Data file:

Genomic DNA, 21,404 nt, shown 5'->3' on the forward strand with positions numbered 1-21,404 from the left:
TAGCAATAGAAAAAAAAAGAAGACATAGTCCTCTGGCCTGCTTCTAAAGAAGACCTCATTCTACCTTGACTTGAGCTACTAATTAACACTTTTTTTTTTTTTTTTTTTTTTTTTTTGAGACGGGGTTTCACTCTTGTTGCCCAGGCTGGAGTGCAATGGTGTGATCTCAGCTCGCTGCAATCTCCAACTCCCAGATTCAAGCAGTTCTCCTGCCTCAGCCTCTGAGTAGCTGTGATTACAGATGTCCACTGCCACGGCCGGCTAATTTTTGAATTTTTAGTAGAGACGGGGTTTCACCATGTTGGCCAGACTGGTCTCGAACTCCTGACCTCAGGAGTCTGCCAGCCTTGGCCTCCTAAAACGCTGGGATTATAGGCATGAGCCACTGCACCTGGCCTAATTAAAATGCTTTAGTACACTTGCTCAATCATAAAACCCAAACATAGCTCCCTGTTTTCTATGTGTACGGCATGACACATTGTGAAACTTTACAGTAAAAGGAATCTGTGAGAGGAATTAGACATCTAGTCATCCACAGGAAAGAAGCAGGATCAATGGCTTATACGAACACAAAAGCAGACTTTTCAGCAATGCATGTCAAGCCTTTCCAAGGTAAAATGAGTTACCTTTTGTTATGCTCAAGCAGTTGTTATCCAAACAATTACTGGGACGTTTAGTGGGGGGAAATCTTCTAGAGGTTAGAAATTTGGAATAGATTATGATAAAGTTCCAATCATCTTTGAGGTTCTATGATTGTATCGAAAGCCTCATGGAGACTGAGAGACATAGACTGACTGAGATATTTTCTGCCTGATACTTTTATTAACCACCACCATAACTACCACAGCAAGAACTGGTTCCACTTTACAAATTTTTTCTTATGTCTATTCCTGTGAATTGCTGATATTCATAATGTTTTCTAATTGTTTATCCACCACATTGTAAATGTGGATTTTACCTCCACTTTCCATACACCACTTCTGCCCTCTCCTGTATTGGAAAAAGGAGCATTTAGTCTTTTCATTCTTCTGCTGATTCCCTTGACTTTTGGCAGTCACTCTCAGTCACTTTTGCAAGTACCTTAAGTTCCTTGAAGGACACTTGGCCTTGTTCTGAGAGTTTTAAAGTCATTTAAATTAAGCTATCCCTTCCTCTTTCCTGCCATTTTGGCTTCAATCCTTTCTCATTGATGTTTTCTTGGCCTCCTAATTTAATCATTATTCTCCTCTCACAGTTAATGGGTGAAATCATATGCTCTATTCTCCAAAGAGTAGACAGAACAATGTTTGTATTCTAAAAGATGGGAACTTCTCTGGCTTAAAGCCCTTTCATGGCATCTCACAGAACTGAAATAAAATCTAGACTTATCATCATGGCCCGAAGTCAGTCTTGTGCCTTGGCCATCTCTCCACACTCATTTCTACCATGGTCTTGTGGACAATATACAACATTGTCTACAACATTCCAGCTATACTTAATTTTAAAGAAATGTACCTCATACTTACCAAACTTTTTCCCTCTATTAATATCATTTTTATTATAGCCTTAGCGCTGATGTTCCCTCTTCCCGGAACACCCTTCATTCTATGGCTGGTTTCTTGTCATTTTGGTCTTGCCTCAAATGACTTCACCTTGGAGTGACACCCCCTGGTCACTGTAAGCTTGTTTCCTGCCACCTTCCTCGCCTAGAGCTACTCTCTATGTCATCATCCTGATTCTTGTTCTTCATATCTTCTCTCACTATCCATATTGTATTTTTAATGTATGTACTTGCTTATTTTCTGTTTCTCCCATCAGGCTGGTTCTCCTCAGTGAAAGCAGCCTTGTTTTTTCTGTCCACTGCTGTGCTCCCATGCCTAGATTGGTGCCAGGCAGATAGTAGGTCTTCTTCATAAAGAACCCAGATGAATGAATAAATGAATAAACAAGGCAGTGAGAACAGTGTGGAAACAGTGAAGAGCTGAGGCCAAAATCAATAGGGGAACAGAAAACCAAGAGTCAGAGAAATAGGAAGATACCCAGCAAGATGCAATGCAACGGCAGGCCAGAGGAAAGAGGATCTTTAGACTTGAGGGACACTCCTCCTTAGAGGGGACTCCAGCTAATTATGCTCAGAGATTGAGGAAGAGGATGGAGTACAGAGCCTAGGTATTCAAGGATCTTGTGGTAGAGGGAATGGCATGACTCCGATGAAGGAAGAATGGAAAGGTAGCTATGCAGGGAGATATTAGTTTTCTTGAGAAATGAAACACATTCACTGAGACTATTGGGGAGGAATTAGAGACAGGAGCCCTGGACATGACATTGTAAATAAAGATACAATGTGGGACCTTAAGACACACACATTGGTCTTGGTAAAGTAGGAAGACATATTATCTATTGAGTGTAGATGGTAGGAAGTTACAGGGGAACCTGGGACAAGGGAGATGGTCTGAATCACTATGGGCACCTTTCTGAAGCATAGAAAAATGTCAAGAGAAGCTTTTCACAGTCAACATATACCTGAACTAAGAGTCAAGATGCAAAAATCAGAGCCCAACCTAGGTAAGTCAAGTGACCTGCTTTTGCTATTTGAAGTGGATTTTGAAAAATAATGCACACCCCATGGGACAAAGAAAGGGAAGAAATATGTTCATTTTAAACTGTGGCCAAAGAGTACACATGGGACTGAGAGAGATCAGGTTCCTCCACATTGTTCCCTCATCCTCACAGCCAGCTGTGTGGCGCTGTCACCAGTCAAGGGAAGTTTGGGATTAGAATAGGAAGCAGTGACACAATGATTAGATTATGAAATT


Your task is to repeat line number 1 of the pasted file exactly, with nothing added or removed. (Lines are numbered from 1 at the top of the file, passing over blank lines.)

Genomic DNA, 21,404 nt, shown 5'->3' on the forward strand with positions numbered 1-21,404 from the left: